Babylon Circus, “Dances of Resistance”This 10-man French crew has a tremendously entertaining album in hand with “Dances of Resistance.” The disc opens with the title track, a whirlwind of high-energy ska, then doubles the dosage with the frantic “No Competition,” rolls through a circus-like interlude appropriately titled “Circus” and finally delivers a tune in French, “De la Musique et du Bruit.” At this point the ruling vibe is evident — full-tilt ska and dancehall reggae married to quirky lyrics. Case in point: “Mr. Clown,” a midtempo number with a terrific rhythmic bounce and a sly, sardonic lyric that’s as suggestive of a Fellini scenario as a piece of music can be. Different textures offer brief respites from the furious pace, as on the jazzy “Interlude Barbare” or the Balkan Gypsy feel of “Parade Acoustique.”
The Dresden Dolls, “No, Virginia...”Dresden Dolls vocalist Amanda Palmer is a showstopper. She can be as a calming as a member of a church choir or as towering as a Broadway lead, and the chaotic, piano-driven cabaret of the Dresden Dolls often requires Palmer to capture both extremes in a single verse. She’ll have a starring role later this year when she releases her first solo effort, but in the meantime, the Dresden Dolls’ “No, Virginia ... “ serves as a placeholder, a collection of odds and ends to tide fans over. Some cuts, like the cover of “Pretty in Pink” and the tensionless march of “Mouse and the Model,” didn’t need to be resurrected. But others, like the sing-along rolling notes of “Sorry Bunch” and “Night Reconnaissance,” a romp about middle-class vagrants, can stand with the Dolls’ A-sides.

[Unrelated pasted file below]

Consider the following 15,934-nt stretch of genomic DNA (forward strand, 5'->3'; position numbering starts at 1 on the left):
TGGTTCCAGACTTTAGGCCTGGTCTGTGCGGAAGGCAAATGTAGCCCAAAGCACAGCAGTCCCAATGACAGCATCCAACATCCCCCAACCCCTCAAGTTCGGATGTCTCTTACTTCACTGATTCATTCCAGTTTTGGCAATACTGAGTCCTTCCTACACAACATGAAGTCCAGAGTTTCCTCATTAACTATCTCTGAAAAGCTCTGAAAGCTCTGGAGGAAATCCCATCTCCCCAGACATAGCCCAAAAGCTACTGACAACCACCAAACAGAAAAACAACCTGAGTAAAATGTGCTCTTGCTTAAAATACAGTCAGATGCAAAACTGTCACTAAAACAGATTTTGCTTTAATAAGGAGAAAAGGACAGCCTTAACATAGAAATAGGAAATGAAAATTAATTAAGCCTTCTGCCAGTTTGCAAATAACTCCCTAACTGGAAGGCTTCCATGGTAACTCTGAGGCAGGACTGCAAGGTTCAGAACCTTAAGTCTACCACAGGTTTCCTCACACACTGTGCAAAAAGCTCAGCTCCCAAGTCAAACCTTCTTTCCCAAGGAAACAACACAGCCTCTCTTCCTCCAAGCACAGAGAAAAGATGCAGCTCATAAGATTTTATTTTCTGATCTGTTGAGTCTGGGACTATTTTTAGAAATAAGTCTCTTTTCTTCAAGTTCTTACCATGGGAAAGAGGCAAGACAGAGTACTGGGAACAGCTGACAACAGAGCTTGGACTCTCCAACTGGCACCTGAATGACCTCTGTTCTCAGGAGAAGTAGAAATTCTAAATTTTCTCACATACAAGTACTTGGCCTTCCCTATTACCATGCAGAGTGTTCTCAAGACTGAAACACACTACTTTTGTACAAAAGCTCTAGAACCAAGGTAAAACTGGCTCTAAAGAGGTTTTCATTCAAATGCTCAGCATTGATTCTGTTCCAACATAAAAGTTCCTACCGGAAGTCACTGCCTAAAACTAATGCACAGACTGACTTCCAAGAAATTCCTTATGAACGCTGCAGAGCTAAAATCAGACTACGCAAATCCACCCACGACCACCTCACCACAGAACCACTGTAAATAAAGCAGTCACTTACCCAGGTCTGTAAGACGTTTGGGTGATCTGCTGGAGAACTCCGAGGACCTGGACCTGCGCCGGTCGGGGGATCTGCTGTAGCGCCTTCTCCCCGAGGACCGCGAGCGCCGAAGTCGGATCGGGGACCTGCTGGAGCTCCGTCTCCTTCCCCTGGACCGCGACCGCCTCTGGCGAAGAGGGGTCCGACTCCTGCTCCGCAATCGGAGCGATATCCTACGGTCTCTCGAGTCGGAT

Emmanuel Jal, “Warchild”There’s no doubting the chilling authenticity of this rapper’s tales of urban warfare. At the age of 8, Emmanuel Jal became a child soldier for the Sudan People’s Liberation Army, a horrific experience he pours into the songs on “Warchild,” his solo follow-up to a 2005 disc he made with Sudanese singer/oud player Abdel Gadir Salim. Jal’s lyrics are clearly the focus here — “I believe I survived for a reason to tell my story to touch lives,” he declares in the title track — but producers Roachie and Silvastone anchor the MC’s flow with casually globe-tripping tracks whose warm melodicism recalls recent work by Wyclef Jean.
Old 97’s, “Blame It On Gravity”Old 97’s may have begun their days injecting their ragged, sandy alt-country with frenetic punk energy, but on this, their first record in four years, the focus is squarely on hooks, pop crunch and a sense of fun not always apparent in their recent records. “Blame It on Gravity” is a fevered, carbonated affair, especially on the jingly “No Baby I,” the extremely sticky “My Two Feet” and opener “The Fool,” which also benefits from a solid helping of Rhett Miller’s tricky, narrative wordplay. But the band scores well on the slow numbers too — “Color of a Lonely Heart Is Blue” is a near-perfect country weeper for a summer’s night.
Babasonicos, “Mucho”“A little self-criticism wouldn’t be bad for you,” Babasonicos’ Adrian Dargelos sings on “Nosotros,” from the Argentine rock quintet’s latest album. The group puts its own self-effacing spin on tracks that range from Beach Boys-ish balladry to rockabilly and garage rock, with a little new wave thrown in for good measure. While the songs are uniformly well-written and enjoyable, it’s the louder stylistic statements that leave the biggest impressions. This is a literate, well-crafted album that won’t change your life, but it’ll make for a fun presentation when the band takes its show on the road.